I may have been pretty inactive in the blogosphere lately, with prepping for school and winding up my term at the Toronto Zoo, but I’ve been keeping up with the conversation on Twitter and elsewhere about the sexual harassment controversies within the atheist community, where some people come forward to accuse prominent figures of assault while other people respond with some version of the response “Pics or it didn’t happen” – essentially refusing to take somebody’s word that they were victims of a crime unless they can provide courtroom-worthy evidence beyond a reasonable doubt.
Of course, not every rapist will be so obliging as to provide the correct kind of evidence, and many rape victims refuse to go to the law because of the way victims are treated by police and courtroom personnel. Anybody who thinks “What were you wearing?” and “Are you sure you didn’t consent?” are neutral, non-blaming questions designed to get “just the facts, ma’am” needs to spend a bit more time in the real world. (Or, at the very least, the real world as it’s experienced by a woman.)
But I digress. The point I’m making here isn’t about where I fall in the debate (which, by my tone, you can probably guess): it’s about the division that is anguishing the atheist community. It seems it’s particularly anguishing a Tweeter called @TheFinalPope, who had this to say:
Hold up right there. That statement stopped me in my tracks.
Religion is not, and never has been, my enemy. Certain forms of religion that I find oppressive are objectionable to me, yes. And I speak out against those a lot, which may give the impression that I’m anti-religion. For instance, in my posts on the Friendly Atheist, I never shut up about how I think the papacy is doing harm to the faithful, and denying the most charitable impulses of some Catholics.
But if you’re a Catholic who strives to treat everyone kindly and avoid pressing others into following the rules of your faith, I have no quarrel with you or your beliefs. I don’t think the Jesus story from the Bible makes an awful lot of sense, but I don’t need you to agree with me on the point. If it works for you, if it gives your life meaning, and if it doesn’t make you a mean person, then party on.
The same goes for any and all religions. I don’t really see a form of God out there that I can accept as real, but I know I’m wrong sometimes too. If there is a God, I hope he can handle that about me, and if he can’t . . . well, I don’t really care to know him, much less venerate him.
The point is, if you disagree with me about God, that’s fine by me: it’s not enough to make you my enemy.
So no, religion is not the common enemy of atheists. I’m an atheist (in the sense that I withhold belief on the God claim, a category which some people prefer to call agnostic) and religion is not my enemy. I object to religions only to an extent that they harm people or promote cruelty to others. And the last few weeks in the atheist movement has really shown me that theists don’t have a corner on that market.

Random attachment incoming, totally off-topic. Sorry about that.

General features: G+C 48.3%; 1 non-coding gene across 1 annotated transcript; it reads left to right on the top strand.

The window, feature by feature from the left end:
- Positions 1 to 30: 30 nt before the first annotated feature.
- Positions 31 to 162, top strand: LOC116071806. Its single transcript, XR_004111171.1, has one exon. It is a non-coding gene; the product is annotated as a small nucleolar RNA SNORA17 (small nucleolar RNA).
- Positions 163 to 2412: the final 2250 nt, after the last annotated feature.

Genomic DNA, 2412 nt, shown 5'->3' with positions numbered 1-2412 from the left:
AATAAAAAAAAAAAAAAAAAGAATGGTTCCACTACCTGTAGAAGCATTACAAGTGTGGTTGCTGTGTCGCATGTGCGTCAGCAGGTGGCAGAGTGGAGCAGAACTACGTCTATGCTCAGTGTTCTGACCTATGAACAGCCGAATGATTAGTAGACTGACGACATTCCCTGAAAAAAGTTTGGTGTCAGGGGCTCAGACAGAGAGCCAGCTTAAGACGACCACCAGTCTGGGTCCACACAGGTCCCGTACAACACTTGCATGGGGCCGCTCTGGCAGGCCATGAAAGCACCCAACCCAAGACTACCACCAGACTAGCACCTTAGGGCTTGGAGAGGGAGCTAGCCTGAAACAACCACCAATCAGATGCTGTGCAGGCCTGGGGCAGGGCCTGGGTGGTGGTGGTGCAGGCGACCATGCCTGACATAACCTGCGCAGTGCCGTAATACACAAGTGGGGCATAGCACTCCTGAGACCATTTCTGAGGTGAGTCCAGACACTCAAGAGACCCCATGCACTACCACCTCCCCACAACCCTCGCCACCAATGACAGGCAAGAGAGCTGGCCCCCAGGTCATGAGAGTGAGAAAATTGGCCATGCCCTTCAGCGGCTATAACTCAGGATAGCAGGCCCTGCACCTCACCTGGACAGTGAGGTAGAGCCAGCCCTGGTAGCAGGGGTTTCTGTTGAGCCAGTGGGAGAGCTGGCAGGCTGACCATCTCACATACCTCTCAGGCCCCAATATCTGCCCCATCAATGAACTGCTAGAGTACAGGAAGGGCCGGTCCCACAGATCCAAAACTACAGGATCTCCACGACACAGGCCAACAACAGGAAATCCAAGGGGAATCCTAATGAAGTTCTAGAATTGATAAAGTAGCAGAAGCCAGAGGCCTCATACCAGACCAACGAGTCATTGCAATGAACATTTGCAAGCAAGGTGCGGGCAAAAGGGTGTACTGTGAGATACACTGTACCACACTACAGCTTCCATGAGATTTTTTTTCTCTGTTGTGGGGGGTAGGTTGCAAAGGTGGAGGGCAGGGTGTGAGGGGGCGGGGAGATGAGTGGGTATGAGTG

I’ll be frank: right now I’m struggling with questions about why I affiliate myself with this movement in the first place. I love writing for Friendly Atheist, not least because I get paid, but also because I really do feel passionate about using my past experience and knowledge about Catholicism to help readers understand ways in which the Catholic hierarchy is corrupt and insensitive to the needs of the faithful, and the ways in which it tries to impose its rules on believers and unbelievers alike. And when I first got into the movement, I saw a lot of right in it: the idea of challenging sacred cows, of fighting against the ‘Christian-as-default’ assumption in North American societies, of keeping church and state separated.
Now I’m seeing a lot more of what’s wrong. I’m seeing the way skepticism gets applied only to other people’s beliefs, not to one’s own, and not to people who agree with you. I’m seeing a lot of people willing to be skeptical of rape victims, in spite of the fact that it’s a hugely underreported crime where women alleging rape get put through the victim-blaming wringer, but failing to be skeptical of the cultural narratives undermining them. (“Women lie about rape all the time” is the one coming to mind at the moment.) I’m seeing people failing to ask some really basic questions about the fishy story being told here. People who rape somebody have a compelling reason to lie and say they didn’t: what possible reason does an ordinary woman have to come forward into such a hostile environment and pretend to be a victim of rape?
The most absurd claim I’ve encountered is the idea that PZ Myers and Carrie Poppy have completely invented their anonymous rape victim out of whole cloth for reasons unknown. Self-proclaimed skeptics are claiming that’s more plausible than the idea that a real woman they trust came forward anonymously, not wanting the publicity and attacks directed at her (especially after Rebecca Watson’s experience), but wanting to warn other women that they’d best take care around certain prominent atheist men. Where’s that cherished skepticism now?